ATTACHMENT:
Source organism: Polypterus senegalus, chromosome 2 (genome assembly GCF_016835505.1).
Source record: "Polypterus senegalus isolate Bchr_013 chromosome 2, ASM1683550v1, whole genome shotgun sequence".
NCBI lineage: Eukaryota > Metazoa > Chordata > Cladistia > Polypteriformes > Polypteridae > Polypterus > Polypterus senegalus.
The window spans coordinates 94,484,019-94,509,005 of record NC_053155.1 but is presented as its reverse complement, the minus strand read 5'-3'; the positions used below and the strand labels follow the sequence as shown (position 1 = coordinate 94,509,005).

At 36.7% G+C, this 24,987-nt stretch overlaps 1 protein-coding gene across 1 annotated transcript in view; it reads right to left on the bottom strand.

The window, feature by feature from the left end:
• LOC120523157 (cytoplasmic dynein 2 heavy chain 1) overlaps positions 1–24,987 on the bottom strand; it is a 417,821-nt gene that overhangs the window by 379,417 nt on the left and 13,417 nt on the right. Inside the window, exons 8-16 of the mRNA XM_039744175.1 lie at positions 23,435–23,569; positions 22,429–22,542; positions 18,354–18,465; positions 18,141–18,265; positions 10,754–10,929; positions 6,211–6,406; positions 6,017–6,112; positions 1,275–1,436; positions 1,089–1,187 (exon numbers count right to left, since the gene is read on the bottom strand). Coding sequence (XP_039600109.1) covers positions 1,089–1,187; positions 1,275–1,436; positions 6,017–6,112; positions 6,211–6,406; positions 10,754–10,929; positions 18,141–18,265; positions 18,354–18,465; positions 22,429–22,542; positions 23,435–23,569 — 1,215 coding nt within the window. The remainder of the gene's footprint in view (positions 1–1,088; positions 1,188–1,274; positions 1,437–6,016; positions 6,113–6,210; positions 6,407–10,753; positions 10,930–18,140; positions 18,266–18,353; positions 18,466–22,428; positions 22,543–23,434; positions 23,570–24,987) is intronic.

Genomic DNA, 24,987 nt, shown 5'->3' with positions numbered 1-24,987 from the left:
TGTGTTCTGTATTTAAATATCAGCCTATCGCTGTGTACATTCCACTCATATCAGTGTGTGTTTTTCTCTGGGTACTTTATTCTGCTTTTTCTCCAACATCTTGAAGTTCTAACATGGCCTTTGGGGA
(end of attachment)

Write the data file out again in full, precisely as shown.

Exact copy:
Source organism: Polypterus senegalus, chromosome 2 (genome assembly GCF_016835505.1).
Source record: "Polypterus senegalus isolate Bchr_013 chromosome 2, ASM1683550v1, whole genome shotgun sequence".
NCBI lineage: Eukaryota > Metazoa > Chordata > Cladistia > Polypteriformes > Polypteridae > Polypterus > Polypterus senegalus.
The window spans coordinates 94,484,019-94,509,005 of record NC_053155.1 but is presented as its reverse complement, the minus strand read 5'-3'; the positions used below and the strand labels follow the sequence as shown (position 1 = coordinate 94,509,005).

At 36.7% G+C, this 24,987-nt stretch overlaps 1 protein-coding gene across 1 annotated transcript in view; it reads right to left on the bottom strand.

The window, feature by feature from the left end:
• LOC120523157 (cytoplasmic dynein 2 heavy chain 1) overlaps positions 1–24,987 on the bottom strand; it is a 417,821-nt gene that overhangs the window by 379,417 nt on the left and 13,417 nt on the right. Inside the window, exons 8-16 of the mRNA XM_039744175.1 lie at positions 23,435–23,569; positions 22,429–22,542; positions 18,354–18,465; positions 18,141–18,265; positions 10,754–10,929; positions 6,211–6,406; positions 6,017–6,112; positions 1,275–1,436; positions 1,089–1,187 (exon numbers count right to left, since the gene is read on the bottom strand). Coding sequence (XP_039600109.1) covers positions 1,089–1,187; positions 1,275–1,436; positions 6,017–6,112; positions 6,211–6,406; positions 10,754–10,929; positions 18,141–18,265; positions 18,354–18,465; positions 22,429–22,542; positions 23,435–23,569 — 1,215 coding nt within the window. The remainder of the gene's footprint in view (positions 1–1,088; positions 1,188–1,274; positions 1,437–6,016; positions 6,113–6,210; positions 6,407–10,753; positions 10,930–18,140; positions 18,266–18,353; positions 18,466–22,428; positions 22,543–23,434; positions 23,570–24,987) is intronic.

Genomic DNA, 24,987 nt, shown 5'->3' with positions numbered 1-24,987 from the left:
TGTGTTCTGTATTTAAATATCAGCCTATCGCTGTGTACATTCCACTCATATCAGTGTGTGTTTTTCTCTGGGTACTTTATTCTGCTTTTTCTCCAACATCTTGAAGTTCTAACATGGCCTTTGGGGA